1. Social inclusion of young residents of disadvantaged areas ends up in more social exclusionMsc. Tom de Leeuw – Erasmus University Rotterdam, School of Law, Department of CriminologyIn this short contribution I want to speak about the paradox of the intention to socially include youngpeople with the unintended consequence of more social exclusion in the end. Young people indisadvantaged neighbourhoods live under more pressure of social control than youngsters in moreprivileged neighbourhoods. This strain is a consequence of safety problems in this kind of areas inbig cities like Rotterdam and Antwerp. However, we cannot compare the situation of danger,disorder and crime in West-European cities with the risks in the poor areas in the United States, butwe can learn from their experiences around social inclusion and exclusion. A six year ethnographicresearch of Alice Goffman (2009) in an Afro-American poor area in Philadelphia shows for instancehow youngsters have to cope with the situation of heavy surveillance. She describes a world in whichalmost every young black male of 19 years old had already some or several experiences with thejudicial system. She shows how almost every young man she got to know distrusted the state,because, in their perception the state always find a way to lock you up. One of the consequences ofzero tolerance policy in Philadelphia and other North-American cities is, in the words of Goffman, aculture of suspicion and fear. Young men avoid taking a job, going to the hospital and ask forassistance of the police when they are victim of crime, because they have to avoid arrest for finedefaulting or other warrants for minor offences. She concludes her publications with a reference tothe French philosopher Michel Foucault, who wrote about the panoptic power of state institutionslike the prison, the asylum and a mental institution. In his book ‘Discipline and Punish’ (1979) heexplains that the aim of the eye of the state that sees everything is finally internalisation of preferredbehavior. The result of the heavy surveillance in the Philadelphian neighbourhood was just about theopposite: young men who ‘dip and dodge’ for the police and local communities that becomefragmented as a result of distrust of the state and finally each other. The discussion about the social inclusion of youth in Western Europe starts with a similarcontext in which our cities design and use urban revanchist policies to conquer public space for the‘decent resident’. Although, our governments use the same rhetoric of zero tolerance , we do nothave the same amount of arrests and punishments as in North-American cities. In cities likeRotterdam and Antwerp local governments use identity checks of youngsters on public squares andother public venues, prohibition of gathering of more than three young people in special designatedareas and we have administrative fines for all kinds of misbehavior and disorder like smoking a jointor making too much noise. The safety problems of our disadvantaged areas got also mixed up withanother domain like migration and integration. Like French sociologist Loïc Wacquant (2008) showsfor the United States: although zero tolerance symbolises authoritarian control of all people whobreak the law, they affect ethnic minority groups more. In this context we talk about the socialinclusion of youth, because we witness a lot of social exclusion as a indirect outcome of thegovernmental aim to make inner-city neighbourhoods safer. I am not a stranger to the exclusionarypractices in such neighbourhoods and its many social control measures, but I got acquainted to someyoungsters who experience this inclusion during my ethnographic fieldwork in two areas inRotterdam and Antwerp since September 2008. I got into contact with mainly Moroccan boys whowere notably present in public space as well as in social facilities especially designed for youngpeople in the area. I trained with them in a local Thai box gym, I played football with them, I talkedwith them about their neighbourhood and I participated in social activities like a video clip for acampaign about respect in public transport and facilitated with others a visit of some boys to theDutch minister of Communities, Housing and Integration. These boys live in areas where neighbourhood residents complain about disorderly youth. Inorder to increase feelings of safety and security, local governments use different social controlmeasures towards youngsters who are present in public space. The neighbourhood police in Antwerphas a special action programme to re-conquer public space and in Rotterdam the police use theirpower to send youngsters away from streets where drug dealers and drugs users meet each other 1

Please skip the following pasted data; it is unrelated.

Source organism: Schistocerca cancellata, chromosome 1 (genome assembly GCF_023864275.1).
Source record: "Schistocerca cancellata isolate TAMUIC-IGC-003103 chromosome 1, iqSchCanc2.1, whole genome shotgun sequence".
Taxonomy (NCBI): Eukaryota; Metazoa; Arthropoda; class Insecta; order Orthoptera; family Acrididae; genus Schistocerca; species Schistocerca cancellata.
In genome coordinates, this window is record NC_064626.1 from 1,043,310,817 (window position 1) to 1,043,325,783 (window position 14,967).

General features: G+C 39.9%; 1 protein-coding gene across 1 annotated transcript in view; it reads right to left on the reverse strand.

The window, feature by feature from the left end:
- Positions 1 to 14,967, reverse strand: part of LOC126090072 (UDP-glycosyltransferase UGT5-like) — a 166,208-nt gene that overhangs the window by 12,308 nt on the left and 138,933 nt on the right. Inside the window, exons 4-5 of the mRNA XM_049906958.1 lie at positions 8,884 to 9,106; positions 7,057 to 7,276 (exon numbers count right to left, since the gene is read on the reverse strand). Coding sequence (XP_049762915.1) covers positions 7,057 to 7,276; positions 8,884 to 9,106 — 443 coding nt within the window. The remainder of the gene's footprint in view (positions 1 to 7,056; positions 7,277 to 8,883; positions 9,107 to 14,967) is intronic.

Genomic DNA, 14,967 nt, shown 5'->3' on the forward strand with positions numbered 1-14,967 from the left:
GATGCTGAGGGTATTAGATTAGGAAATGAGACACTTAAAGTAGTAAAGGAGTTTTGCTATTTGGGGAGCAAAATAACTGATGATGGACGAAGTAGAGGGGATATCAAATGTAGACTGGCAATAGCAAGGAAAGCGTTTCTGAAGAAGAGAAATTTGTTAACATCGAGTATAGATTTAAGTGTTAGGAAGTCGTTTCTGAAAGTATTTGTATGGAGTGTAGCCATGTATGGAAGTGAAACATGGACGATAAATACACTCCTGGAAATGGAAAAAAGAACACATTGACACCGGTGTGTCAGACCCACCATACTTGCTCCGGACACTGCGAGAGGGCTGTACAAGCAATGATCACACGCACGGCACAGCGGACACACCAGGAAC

2. regularly. However, there is not only repressive state control to tackle crime and disorder, but localgovernments also add social preventative initiatives. There is a Youth Intervention Team in Antwerpthat visits families of children, teenagers and adolescents who are framed as potential risks, becauseof official signals of misbehavior after identity checks of the police or as the result of anadministrative sanction. There is an intervention programme from the Rotterdam local governmenttowards disorderly and criminal groups of young people. The police and youth workers work togetherin periodic gatherings to talk and distribute information about young residents of the area to makearrangements about collective and personal preventive treatment. The result of these discussionscan be psychological and social coaching, finding proper recreation, and guidance in education.Despite of all good intentions, this kind of social investments can become negative in itsconsequences. In the system of state control all preventative and repressive efforts together becomealmost the panoptic power Michel Foucault mentioned within institutions. Instead of theinternalization of self-control, all these different kinds of attention seem to be interpreted asnegative interference in private matters in the perspective of many youngsters. More prevention inearlier phases of growing to maturity means state interference when probable or uncertain riskshave not become real yet. This can lead to the culture of suspicion and avoidance Alice Goffmanspeaks about. Local governments therefore have the difficult task to control their own control system Inour welfare state we do not risk a culture of negligence in comparison with neo-conservative liberalcountries like the United States. We run the risk of engaging in too much interference on the wrongmoments and with too many irreconcilable ambitions. We want our youngsters to becomeresponsible middleclass citizens, although a lot of them grow up in disadvantaged socio-economiccircumstances. We want them to be disciplined, ambitious and educated. This reflects the ideal ofinclusion, but not the whole reality of our social policies. The problems in our welfare policies arisewhen young people do not fit this ideal and seem to resist our initiatives to model them towards theactive and responsible citizens we want them to become. Disappointment and frustration about thestubborn and sometimes fatalistic attitude of those youngsters with the biggest problems leads theauthorities to enact more repression and sanctioning in our caring welfare system. In my fieldwork Icame across enthusiastic social workers on public meetings who only put blame on the youngsterswho gave them most difficulties and rather talk about the nice kids of nice families who respectfullycontribute to their social events. I came across severe stigmatisation of a critical and stubbornMoroccan boy who was labeled as a negative element in the neighbourhood who was avoided byalmost all professionals. So, what is missing in our approach of an inclusive youth policy? In my opinion there is a lackof a realistic vision around the development of self-confidence and personality of youngsters with adifferent social context and expectations than the average citizen who develops policy. Localgovernments need to invest more in understanding the social circumstances and the perspective ofthese young people to deal with these circumstances. They need to understand their socio-psychological coping with different kind of socio-economic strains in order to help them overcomeminor and major setbacks. How is it possible that I can talk about social problems with the sameyoung men who are interpreted as troublemakers in the opinion of policy makers and street levelbureaucrats? It has something to do with social distance between social actors in daily interactions. Apolice officer without a community policing responsibility does not have a lot of positive contactswith youngsters, because he only speaks to them when there is a problem. Youngsters distrust thecommunity police despite their efforts to establish a relationship, because they had too many badexperiences with the police in general. Social workers have less time for investing in socialpreventative contacts with youngsters, because they ended up in new public managementarrangements with their local government who wants more control and less talking. Youngsters havetense relationships with residents, because they distrust each other in the context of safety. They arethinking: is this young man threatening my safety and does the resident call the police, when I amloitering too long on this place? Again we see social distance instead of social understanding. 2
  3. Therefore we need more stable personalities and mentalities in times of growingperceptions of insecurity. Residents, professionals, policy makers and politicians need to invest onsocial understanding and tolerance in order to receive the same social understanding we expect fromsometimes rowdy youngsters. At the same time local governments have to invest in professionalswho can teach youngsters social skills to see a world of opportunities rather than closed doors andrestricted horizons. These educative signals are not given through more surveillance and control;they need to be taught at school, at home and in the community during normal daily interactions. Itis also us as residents who have to include young people in our local communities instead of the statewith his restricted socialising opportunities.Literature:Foucault, M. (1979). Discipline and Punish. New York: Vintage.Goffman, A. (2009). On the Run: Wanted Men in a Philadelphia Ghetto, in: American Sociological Review, 74(3): 339-357.Wacquant, L. (2008). Urban Outcasts. Cambridge: Polity Press.e-mail: deleeuw@law.eur.nl 3

×